The mix of cattle and sheep improve the environment too. Hill sheep eat all grasses and wildflowers but only cut the top of the grass. Cattle, on the other hand, tear up large clumps of thick fresh grass leaving a muddy patch, perfect for wildflower seeds to germinate. Look out for the Belted Galloway cattle; they are a docile breed, making them ideal for grazing in regions of contact with hillwalking visitors.
Touring and accommodation
If this is your first time to England, we would recommend a custom version of our Town and Country Tour; it covers the famous places and allows you to utilise your private driver-guide by getting-off-the-beaten-path. Our Classic tour of Ireland is a good place to start for the first trip to Ireland, and we suggest the Classic tour of Scotland for your first trip to the bonny Highlands. Merging Wales with England makes for a dynamic experience of mountains, stately homes and cosy country pubs.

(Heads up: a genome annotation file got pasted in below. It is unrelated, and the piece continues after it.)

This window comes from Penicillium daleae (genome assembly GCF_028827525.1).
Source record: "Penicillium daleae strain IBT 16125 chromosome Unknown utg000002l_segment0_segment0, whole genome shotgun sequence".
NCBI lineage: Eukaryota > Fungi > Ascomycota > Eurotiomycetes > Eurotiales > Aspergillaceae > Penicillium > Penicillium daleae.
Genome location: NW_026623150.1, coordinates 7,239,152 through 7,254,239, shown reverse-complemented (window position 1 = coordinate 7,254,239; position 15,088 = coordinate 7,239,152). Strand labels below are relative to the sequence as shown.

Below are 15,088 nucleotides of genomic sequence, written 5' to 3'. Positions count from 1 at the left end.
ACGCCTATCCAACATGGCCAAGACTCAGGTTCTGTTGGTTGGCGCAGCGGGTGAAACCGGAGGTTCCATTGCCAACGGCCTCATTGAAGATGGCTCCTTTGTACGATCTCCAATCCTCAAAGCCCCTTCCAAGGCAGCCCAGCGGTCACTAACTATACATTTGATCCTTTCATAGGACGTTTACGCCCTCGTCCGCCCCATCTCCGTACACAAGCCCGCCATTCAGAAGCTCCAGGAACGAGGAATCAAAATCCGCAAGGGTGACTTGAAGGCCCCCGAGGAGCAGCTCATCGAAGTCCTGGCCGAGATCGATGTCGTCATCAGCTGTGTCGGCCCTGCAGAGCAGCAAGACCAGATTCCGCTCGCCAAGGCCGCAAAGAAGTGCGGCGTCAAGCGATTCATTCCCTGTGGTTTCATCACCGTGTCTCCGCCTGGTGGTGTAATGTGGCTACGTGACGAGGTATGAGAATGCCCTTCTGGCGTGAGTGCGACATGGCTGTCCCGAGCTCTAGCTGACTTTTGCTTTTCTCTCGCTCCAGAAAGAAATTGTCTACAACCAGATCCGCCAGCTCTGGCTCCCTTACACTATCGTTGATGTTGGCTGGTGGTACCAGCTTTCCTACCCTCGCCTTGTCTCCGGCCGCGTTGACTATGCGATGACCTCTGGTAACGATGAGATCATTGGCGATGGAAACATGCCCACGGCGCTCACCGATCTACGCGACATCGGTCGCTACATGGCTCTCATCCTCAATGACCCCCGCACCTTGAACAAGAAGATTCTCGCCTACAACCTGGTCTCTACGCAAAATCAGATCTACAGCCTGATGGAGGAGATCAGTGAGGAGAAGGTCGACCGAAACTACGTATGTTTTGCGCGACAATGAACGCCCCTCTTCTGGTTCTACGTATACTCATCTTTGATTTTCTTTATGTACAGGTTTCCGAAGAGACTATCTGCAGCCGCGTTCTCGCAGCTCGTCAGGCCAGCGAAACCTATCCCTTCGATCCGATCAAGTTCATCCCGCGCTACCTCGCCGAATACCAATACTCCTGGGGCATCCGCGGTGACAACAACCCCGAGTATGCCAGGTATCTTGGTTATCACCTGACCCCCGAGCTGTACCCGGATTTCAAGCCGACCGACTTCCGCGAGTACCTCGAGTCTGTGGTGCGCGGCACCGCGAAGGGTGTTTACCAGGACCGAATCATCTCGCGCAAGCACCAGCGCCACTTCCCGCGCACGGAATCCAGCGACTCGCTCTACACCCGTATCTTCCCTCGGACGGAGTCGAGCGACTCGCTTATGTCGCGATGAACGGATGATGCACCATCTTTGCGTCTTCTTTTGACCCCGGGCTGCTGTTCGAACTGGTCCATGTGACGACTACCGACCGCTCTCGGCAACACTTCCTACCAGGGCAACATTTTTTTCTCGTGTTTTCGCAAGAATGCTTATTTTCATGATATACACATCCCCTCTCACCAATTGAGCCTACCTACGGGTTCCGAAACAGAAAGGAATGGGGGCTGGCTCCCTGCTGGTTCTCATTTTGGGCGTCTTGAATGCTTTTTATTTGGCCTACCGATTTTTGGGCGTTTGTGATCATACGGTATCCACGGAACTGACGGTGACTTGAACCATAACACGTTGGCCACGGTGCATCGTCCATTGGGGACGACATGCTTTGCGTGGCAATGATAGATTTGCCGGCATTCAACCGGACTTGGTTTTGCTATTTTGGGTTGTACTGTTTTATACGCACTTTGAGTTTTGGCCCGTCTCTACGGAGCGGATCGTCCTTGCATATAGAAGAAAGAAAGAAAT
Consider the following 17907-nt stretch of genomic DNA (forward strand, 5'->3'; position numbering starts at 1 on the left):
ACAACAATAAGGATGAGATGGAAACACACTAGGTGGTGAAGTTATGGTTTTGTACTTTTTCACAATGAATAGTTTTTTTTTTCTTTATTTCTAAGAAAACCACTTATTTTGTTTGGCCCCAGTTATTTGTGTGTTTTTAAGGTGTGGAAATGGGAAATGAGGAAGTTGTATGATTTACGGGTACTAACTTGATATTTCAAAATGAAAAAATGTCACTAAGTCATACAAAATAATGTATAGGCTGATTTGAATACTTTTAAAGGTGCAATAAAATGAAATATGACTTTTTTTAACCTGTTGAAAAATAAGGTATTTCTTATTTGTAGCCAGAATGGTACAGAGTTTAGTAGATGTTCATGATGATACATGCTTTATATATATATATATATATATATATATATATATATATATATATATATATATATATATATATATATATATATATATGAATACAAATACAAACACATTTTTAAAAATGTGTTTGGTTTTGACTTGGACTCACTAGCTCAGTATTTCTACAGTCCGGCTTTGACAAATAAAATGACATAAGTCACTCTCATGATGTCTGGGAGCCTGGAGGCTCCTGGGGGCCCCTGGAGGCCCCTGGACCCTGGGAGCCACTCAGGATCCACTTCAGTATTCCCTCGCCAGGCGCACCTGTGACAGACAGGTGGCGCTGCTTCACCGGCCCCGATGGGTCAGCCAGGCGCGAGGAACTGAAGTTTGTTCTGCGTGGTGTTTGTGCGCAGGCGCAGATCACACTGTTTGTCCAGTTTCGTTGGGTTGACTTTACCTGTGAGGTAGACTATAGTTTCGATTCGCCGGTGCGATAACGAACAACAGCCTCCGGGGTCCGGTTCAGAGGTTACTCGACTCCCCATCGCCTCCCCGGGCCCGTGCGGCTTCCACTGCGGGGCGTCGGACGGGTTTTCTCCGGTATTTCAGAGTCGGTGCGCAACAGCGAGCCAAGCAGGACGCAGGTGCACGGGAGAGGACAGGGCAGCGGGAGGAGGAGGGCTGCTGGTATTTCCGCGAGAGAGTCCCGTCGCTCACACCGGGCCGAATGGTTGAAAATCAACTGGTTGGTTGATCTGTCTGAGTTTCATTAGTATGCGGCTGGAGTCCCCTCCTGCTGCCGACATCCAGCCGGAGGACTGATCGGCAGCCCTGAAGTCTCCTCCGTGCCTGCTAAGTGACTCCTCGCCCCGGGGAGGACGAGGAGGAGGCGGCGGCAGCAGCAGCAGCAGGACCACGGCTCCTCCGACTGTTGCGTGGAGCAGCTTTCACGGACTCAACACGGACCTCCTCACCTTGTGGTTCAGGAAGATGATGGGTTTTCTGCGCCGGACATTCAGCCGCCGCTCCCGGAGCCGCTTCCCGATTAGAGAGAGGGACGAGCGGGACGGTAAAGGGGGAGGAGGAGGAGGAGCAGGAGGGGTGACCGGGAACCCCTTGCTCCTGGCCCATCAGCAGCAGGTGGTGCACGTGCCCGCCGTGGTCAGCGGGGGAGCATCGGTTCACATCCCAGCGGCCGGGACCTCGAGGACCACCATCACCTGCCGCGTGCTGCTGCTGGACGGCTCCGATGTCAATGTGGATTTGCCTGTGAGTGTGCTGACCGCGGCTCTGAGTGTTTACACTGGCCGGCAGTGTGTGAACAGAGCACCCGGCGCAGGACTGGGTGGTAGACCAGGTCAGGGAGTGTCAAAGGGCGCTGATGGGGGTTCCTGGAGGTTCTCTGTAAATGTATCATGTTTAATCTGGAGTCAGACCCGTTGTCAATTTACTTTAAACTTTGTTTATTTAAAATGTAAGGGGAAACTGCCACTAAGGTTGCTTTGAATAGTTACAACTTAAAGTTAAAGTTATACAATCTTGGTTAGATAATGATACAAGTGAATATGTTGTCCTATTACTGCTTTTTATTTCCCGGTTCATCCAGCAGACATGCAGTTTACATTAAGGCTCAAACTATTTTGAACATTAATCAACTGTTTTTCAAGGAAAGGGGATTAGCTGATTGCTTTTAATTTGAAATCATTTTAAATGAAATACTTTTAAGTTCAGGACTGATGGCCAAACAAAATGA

There is a wide choice of accommodation in the Lakes. Cottages, Manor House Hotels and traditional Guest Houses. For people who love high-end food, we recommend staying at the Samling Hotel. It is in a superb location with easy access to all Lake District mountains routes.
England's most beautiful region
UNESCO World Heritage Site and National Park
- Over 100 Mountains to Hike
- Sixteen Lakes to Explore
- Adventure Sport Capital of England
- Expert Mountain Guides Available
- Photography Lessons
- Take an Art Lesson
Crummock Water, neat Buttermere
Kayaking on Derwent Water